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Before founding Animal Ion, Anthony Nuccio had a leading role in a production of Rock of Ages. This jukebox musical of 80's pop metal took as its foundational tenet that "Don't Stop Believing" can bring world peace, provided the singer brings his fists to his chest in the time-honored "invisible pull-up" pose. It was an all-out pean to an era of all-out peans, as gloriously unsubtle and macho as the music it was celebrating. Small wonder that Regression, his first album with Animal Ion, is similarly pedal-to-the-metal. Expertly performed, expertly produced, and above all expertly sung by an unusually expressive tenor, Regression is one of the most welcome metal releases in some days. The music is fortunately updated well past the eighties homage of his previous gig - whatever else it is, it isn't corny. Nuccio's voice so clearly evokes the legendary Chris Cornell - and with it, the Zeppelin-esque thunder Cornell himself evoked - that at times the record fits right in with Badmotorfinger-era Soundgarden. This is especially true of opener "Free Yourself" a waltzy groover straight from the nineties that would also work as a modern car commercial. "Free Yourself" is the most accessible song here, but it's indicative of the record's "everybody go-for-it" approach. There's a guitar squeal here, there's a complex drum fill there, a vocal panned hard in the mix somewhere else, and by the end there's a Hammond organ solo from nowhere. Awesome. Cornell famously welded his seventies-era castrati to then-modern rock's grungier, sloppier esthetic to powerful effects. Nuccio applies the same lesson thirty years later. "The Call" welds a plea for reassurance to a 7/4 meter that balances itself between Tool esque riffing and Queensryche style acoustic fingerpicking. The harmonic "Rise" is an excellent blend of Judas Priest and modern metal. Closer "Insane" wields the best elements of Guns N Roses and arena-era Metallica together. Nuccio sings his ass off the entire time. Even the power ballad "Emerald Eyes" could only be made in this era, more emphasis on power than ballad even as it fondly recalls Def Leppard. It's Nuccio's show, but the album is also a valedictory for the excellent musicianship of guest drummers Chris Moore, Chris Dechiara and Kevin Sitaras and Guitarists Matt Roberts, CJ Tywoniak and Connor Engstrom (whomever lets rip the Angus Young pull-offs during the title song "Regression" deserves a drink). The production from Engstrom is especially fabulous. Every nook and cranny is stuffed with the detail of a growling bass, or the air in Nuccio's microphone. Regression is a welcome release for wearers of aqua-net, flannel, and black jeans alike.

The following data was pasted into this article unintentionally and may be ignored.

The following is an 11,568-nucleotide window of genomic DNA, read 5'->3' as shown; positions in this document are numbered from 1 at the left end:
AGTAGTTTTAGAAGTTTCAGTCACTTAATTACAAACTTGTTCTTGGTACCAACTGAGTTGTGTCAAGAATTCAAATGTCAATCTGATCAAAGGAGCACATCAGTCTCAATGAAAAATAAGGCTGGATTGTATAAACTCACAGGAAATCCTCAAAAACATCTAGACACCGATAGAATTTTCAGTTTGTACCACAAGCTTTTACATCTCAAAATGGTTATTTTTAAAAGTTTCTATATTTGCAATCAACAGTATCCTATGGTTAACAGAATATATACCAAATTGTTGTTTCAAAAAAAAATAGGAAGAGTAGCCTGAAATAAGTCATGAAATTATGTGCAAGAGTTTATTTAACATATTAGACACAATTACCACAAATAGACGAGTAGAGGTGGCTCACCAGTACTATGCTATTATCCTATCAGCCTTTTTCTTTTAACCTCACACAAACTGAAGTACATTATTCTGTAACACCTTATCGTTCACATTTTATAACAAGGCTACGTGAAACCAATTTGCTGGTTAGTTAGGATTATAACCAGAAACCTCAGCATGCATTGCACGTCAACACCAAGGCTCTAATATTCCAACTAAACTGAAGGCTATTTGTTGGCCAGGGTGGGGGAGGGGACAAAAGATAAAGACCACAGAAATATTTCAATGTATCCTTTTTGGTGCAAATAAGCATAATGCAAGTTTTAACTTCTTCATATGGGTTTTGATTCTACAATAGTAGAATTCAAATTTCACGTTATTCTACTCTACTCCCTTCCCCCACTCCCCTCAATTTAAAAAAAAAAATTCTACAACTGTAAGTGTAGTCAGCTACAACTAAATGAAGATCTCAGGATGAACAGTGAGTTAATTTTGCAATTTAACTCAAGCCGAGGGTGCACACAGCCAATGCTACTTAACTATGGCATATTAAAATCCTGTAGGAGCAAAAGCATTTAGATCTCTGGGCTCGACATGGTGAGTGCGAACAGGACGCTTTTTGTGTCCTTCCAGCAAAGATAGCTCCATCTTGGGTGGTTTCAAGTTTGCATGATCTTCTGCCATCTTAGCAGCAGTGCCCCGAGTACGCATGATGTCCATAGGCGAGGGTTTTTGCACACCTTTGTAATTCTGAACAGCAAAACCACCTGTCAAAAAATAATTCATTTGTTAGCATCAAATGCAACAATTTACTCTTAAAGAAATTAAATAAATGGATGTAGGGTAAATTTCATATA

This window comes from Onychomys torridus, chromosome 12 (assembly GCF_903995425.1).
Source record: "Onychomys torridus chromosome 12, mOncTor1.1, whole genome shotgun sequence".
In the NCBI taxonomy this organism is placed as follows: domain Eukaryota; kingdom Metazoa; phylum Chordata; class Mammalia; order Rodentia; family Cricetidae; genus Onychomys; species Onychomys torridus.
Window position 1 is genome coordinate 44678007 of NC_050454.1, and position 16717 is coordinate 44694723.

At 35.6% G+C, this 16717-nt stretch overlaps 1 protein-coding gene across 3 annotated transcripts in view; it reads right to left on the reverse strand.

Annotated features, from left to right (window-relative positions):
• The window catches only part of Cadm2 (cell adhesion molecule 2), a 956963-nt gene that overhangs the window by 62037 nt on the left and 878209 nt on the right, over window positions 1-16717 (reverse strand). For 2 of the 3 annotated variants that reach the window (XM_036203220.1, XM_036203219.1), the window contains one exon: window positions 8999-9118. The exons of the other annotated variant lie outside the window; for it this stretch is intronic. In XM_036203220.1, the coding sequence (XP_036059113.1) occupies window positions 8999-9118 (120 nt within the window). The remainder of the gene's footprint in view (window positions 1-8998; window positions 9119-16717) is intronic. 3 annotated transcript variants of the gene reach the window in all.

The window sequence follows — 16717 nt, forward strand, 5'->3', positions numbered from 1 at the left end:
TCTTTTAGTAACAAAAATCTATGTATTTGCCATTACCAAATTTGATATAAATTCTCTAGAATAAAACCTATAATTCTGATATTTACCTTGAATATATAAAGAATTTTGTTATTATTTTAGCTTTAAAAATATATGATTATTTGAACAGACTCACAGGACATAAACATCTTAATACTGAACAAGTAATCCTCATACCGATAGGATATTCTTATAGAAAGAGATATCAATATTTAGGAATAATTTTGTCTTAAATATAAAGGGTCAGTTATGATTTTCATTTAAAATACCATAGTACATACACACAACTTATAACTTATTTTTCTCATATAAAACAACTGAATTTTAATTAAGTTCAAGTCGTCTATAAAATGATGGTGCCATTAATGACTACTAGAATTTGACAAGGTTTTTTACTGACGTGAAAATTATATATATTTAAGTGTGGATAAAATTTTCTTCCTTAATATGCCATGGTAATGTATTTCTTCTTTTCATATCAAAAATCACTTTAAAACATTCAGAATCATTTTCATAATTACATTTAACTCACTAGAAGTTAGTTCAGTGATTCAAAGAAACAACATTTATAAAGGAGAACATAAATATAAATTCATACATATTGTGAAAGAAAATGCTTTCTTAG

-Christopher Alexander, Contributing Writer for 'cokemachineglow: Writing around Music 2005-2015'

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